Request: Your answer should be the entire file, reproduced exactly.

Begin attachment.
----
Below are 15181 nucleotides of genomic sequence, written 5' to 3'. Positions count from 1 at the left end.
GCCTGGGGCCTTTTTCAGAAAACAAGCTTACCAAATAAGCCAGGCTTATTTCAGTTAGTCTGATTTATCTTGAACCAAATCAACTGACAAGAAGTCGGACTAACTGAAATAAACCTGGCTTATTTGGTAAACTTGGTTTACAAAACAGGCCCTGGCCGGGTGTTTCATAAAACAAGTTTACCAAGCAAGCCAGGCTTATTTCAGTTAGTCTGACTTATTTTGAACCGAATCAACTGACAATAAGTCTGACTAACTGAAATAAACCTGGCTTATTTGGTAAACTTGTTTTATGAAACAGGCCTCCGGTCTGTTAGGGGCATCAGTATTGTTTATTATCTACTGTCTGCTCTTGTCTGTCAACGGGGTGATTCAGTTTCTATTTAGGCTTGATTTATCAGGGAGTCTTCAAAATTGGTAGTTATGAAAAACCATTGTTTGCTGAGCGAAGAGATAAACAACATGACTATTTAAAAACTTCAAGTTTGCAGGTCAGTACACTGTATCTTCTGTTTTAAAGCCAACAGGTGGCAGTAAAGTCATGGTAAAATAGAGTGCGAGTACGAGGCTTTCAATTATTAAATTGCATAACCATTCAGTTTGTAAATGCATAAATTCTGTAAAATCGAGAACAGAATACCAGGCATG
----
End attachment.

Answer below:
Below are 15181 nucleotides of genomic sequence, written 5' to 3'. Positions count from 1 at the left end.
GCCTGGGGCCTTTTTCAGAAAACAAGCTTACCAAATAAGCCAGGCTTATTTCAGTTAGTCTGATTTATCTTGAACCAAATCAACTGACAAGAAGTCGGACTAACTGAAATAAACCTGGCTTATTTGGTAAACTTGGTTTACAAAACAGGCCCTGGCCGGGTGTTTCATAAAACAAGTTTACCAAGCAAGCCAGGCTTATTTCAGTTAGTCTGACTTATTTTGAACCGAATCAACTGACAATAAGTCTGACTAACTGAAATAAACCTGGCTTATTTGGTAAACTTGTTTTATGAAACAGGCCTCCGGTCTGTTAGGGGCATCAGTATTGTTTATTATCTACTGTCTGCTCTTGTCTGTCAACGGGGTGATTCAGTTTCTATTTAGGCTTGATTTATCAGGGAGTCTTCAAAATTGGTAGTTATGAAAAACCATTGTTTGCTGAGCGAAGAGATAAACAACATGACTATTTAAAAACTTCAAGTTTGCAGGTCAGTACACTGTATCTTCTGTTTTAAAGCCAACAGGTGGCAGTAAAGTCATGGTAAAATAGAGTGCGAGTACGAGGCTTTCAATTATTAAATTGCATAACCATTCAGTTTGTAAATGCATAAATTCTGTAAAATCGAGAACAGAATACCAGGCATG